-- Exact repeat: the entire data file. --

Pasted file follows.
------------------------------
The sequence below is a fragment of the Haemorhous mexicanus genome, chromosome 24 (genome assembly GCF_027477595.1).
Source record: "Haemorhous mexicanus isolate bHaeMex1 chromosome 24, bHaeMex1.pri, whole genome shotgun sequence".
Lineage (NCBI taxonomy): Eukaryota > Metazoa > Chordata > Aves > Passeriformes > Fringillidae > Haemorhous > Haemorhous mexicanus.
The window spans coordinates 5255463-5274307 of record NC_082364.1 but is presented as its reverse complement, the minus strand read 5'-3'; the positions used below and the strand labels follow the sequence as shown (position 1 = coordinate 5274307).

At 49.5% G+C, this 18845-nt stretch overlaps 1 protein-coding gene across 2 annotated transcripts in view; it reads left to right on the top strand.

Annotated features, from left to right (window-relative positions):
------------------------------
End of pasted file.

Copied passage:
The sequence below is a fragment of the Haemorhous mexicanus genome, chromosome 24 (genome assembly GCF_027477595.1).
Source record: "Haemorhous mexicanus isolate bHaeMex1 chromosome 24, bHaeMex1.pri, whole genome shotgun sequence".
Lineage (NCBI taxonomy): Eukaryota > Metazoa > Chordata > Aves > Passeriformes > Fringillidae > Haemorhous > Haemorhous mexicanus.
The window spans coordinates 5255463-5274307 of record NC_082364.1 but is presented as its reverse complement, the minus strand read 5'-3'; the positions used below and the strand labels follow the sequence as shown (position 1 = coordinate 5274307).

At 49.5% G+C, this 18845-nt stretch overlaps 1 protein-coding gene across 2 annotated transcripts in view; it reads left to right on the top strand.

Annotated features, from left to right (window-relative positions):